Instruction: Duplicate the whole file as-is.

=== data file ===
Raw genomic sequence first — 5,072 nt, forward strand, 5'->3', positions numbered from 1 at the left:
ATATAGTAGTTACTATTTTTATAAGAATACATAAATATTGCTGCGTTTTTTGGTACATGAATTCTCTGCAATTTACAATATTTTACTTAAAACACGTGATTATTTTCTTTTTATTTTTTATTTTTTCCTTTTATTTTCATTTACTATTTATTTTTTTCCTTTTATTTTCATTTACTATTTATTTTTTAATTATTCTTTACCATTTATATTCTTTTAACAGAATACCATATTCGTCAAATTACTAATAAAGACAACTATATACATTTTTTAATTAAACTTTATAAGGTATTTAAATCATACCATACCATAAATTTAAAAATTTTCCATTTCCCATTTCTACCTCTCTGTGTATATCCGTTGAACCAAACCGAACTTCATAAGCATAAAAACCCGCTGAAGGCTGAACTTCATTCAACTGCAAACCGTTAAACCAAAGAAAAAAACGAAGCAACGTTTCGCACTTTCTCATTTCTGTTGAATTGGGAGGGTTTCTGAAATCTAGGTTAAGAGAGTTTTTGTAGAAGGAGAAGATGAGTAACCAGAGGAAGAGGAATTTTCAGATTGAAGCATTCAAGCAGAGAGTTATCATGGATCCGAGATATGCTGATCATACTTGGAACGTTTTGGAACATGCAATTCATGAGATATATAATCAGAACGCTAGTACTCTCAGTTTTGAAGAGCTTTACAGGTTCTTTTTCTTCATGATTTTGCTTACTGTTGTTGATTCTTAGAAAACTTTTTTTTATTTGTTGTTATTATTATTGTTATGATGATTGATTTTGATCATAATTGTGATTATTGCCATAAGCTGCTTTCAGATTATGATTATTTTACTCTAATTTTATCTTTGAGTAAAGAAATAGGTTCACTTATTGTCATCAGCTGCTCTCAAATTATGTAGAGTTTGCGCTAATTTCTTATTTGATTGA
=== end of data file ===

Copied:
Raw genomic sequence first — 5,072 nt, forward strand, 5'->3', positions numbered from 1 at the left:
ATATAGTAGTTACTATTTTTATAAGAATACATAAATATTGCTGCGTTTTTTGGTACATGAATTCTCTGCAATTTACAATATTTTACTTAAAACACGTGATTATTTTCTTTTTATTTTTTATTTTTTCCTTTTATTTTCATTTACTATTTATTTTTTTCCTTTTATTTTCATTTACTATTTATTTTTTAATTATTCTTTACCATTTATATTCTTTTAACAGAATACCATATTCGTCAAATTACTAATAAAGACAACTATATACATTTTTTAATTAAACTTTATAAGGTATTTAAATCATACCATACCATAAATTTAAAAATTTTCCATTTCCCATTTCTACCTCTCTGTGTATATCCGTTGAACCAAACCGAACTTCATAAGCATAAAAACCCGCTGAAGGCTGAACTTCATTCAACTGCAAACCGTTAAACCAAAGAAAAAAACGAAGCAACGTTTCGCACTTTCTCATTTCTGTTGAATTGGGAGGGTTTCTGAAATCTAGGTTAAGAGAGTTTTTGTAGAAGGAGAAGATGAGTAACCAGAGGAAGAGGAATTTTCAGATTGAAGCATTCAAGCAGAGAGTTATCATGGATCCGAGATATGCTGATCATACTTGGAACGTTTTGGAACATGCAATTCATGAGATATATAATCAGAACGCTAGTACTCTCAGTTTTGAAGAGCTTTACAGGTTCTTTTTCTTCATGATTTTGCTTACTGTTGTTGATTCTTAGAAAACTTTTTTTTATTTGTTGTTATTATTATTGTTATGATGATTGATTTTGATCATAATTGTGATTATTGCCATAAGCTGCTTTCAGATTATGATTATTTTACTCTAATTTTATCTTTGAGTAAAGAAATAGGTTCACTTATTGTCATCAGCTGCTCTCAAATTATGTAGAGTTTGCGCTAATTTCTTATTTGATTGA